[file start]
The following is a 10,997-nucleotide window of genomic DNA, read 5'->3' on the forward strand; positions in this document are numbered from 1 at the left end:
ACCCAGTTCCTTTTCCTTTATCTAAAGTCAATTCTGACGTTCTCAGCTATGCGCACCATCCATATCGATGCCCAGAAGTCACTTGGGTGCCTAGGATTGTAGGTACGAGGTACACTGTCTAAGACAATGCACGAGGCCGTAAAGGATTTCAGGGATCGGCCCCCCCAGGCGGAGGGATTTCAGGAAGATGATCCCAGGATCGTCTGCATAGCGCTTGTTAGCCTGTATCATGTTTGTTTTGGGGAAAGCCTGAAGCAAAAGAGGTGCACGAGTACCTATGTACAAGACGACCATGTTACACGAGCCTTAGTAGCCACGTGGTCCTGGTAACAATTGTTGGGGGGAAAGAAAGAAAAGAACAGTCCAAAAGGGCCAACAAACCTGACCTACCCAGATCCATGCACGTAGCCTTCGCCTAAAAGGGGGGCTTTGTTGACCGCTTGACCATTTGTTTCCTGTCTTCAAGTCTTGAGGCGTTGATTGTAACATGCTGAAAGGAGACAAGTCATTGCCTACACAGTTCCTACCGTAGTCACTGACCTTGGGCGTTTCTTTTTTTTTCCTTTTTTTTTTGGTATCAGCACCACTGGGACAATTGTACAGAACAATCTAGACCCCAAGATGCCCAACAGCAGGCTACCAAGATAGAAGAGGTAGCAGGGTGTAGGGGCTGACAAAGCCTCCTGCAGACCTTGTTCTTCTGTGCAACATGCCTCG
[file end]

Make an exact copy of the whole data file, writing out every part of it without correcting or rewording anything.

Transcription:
The following is a 10,997-nucleotide window of genomic DNA, read 5'->3' on the forward strand; positions in this document are numbered from 1 at the left end:
ACCCAGTTCCTTTTCCTTTATCTAAAGTCAATTCTGACGTTCTCAGCTATGCGCACCATCCATATCGATGCCCAGAAGTCACTTGGGTGCCTAGGATTGTAGGTACGAGGTACACTGTCTAAGACAATGCACGAGGCCGTAAAGGATTTCAGGGATCGGCCCCCCCAGGCGGAGGGATTTCAGGAAGATGATCCCAGGATCGTCTGCATAGCGCTTGTTAGCCTGTATCATGTTTGTTTTGGGGAAAGCCTGAAGCAAAAGAGGTGCACGAGTACCTATGTACAAGACGACCATGTTACACGAGCCTTAGTAGCCACGTGGTCCTGGTAACAATTGTTGGGGGGAAAGAAAGAAAAGAACAGTCCAAAAGGGCCAACAAACCTGACCTACCCAGATCCATGCACGTAGCCTTCGCCTAAAAGGGGGGCTTTGTTGACCGCTTGACCATTTGTTTCCTGTCTTCAAGTCTTGAGGCGTTGATTGTAACATGCTGAAAGGAGACAAGTCATTGCCTACACAGTTCCTACCGTAGTCACTGACCTTGGGCGTTTCTTTTTTTTTCCTTTTTTTTTTGGTATCAGCACCACTGGGACAATTGTACAGAACAATCTAGACCCCAAGATGCCCAACAGCAGGCTACCAAGATAGAAGAGGTAGCAGGGTGTAGGGGCTGACAAAGCCTCCTGCAGACCTTGTTCTTCTGTGCAACATGCCTCG